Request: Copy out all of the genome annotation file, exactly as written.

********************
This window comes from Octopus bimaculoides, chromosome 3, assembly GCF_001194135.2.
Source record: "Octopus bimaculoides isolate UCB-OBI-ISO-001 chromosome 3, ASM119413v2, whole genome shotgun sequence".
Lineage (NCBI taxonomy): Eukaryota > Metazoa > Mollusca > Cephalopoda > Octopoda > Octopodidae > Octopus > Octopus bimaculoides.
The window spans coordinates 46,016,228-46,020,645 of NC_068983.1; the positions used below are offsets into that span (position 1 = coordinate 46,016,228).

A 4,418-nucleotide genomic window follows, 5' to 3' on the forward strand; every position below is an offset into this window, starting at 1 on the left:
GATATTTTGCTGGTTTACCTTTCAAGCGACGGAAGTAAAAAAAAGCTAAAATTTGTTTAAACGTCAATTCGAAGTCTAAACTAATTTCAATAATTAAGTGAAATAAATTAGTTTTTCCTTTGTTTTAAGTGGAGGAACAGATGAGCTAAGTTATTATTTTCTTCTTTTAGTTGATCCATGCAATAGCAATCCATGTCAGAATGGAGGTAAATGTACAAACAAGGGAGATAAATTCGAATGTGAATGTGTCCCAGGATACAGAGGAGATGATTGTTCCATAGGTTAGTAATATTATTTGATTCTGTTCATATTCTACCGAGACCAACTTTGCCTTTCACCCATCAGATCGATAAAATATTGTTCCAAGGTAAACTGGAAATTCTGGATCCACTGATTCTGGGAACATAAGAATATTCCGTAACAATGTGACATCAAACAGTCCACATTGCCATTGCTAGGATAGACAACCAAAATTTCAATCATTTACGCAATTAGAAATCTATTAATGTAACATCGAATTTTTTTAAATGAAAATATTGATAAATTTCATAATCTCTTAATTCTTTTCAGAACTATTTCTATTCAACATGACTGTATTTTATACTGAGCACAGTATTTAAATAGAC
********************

This window comes from Octopus bimaculoides, chromosome 3, assembly GCF_001194135.2.
Source record: "Octopus bimaculoides isolate UCB-OBI-ISO-001 chromosome 3, ASM119413v2, whole genome shotgun sequence".
Lineage (NCBI taxonomy): Eukaryota > Metazoa > Mollusca > Cephalopoda > Octopoda > Octopodidae > Octopus > Octopus bimaculoides.
The window spans coordinates 46,016,228-46,020,645 of NC_068983.1; the positions used below are offsets into that span (position 1 = coordinate 46,016,228).

A 4,418-nucleotide genomic window follows, 5' to 3' on the forward strand; every position below is an offset into this window, starting at 1 on the left:
GATATTTTGCTGGTTTACCTTTCAAGCGACGGAAGTAAAAAAAAGCTAAAATTTGTTTAAACGTCAATTCGAAGTCTAAACTAATTTCAATAATTAAGTGAAATAAATTAGTTTTTCCTTTGTTTTAAGTGGAGGAACAGATGAGCTAAGTTATTATTTTCTTCTTTTAGTTGATCCATGCAATAGCAATCCATGTCAGAATGGAGGTAAATGTACAAACAAGGGAGATAAATTCGAATGTGAATGTGTCCCAGGATACAGAGGAGATGATTGTTCCATAGGTTAGTAATATTATTTGATTCTGTTCATATTCTACCGAGACCAACTTTGCCTTTCACCCATCAGATCGATAAAATATTGTTCCAAGGTAAACTGGAAATTCTGGATCCACTGATTCTGGGAACATAAGAATATTCCGTAACAATGTGACATCAAACAGTCCACATTGCCATTGCTAGGATAGACAACCAAAATTTCAATCATTTACGCAATTAGAAATCTATTAATGTAACATCGAATTTTTTTAAATGAAAATATTGATAAATTTCATAATCTCTTAATTCTTTTCAGAACTATTTCTATTCAACATGACTGTATTTTATACTGAGCACAGTATTTAAATAGAC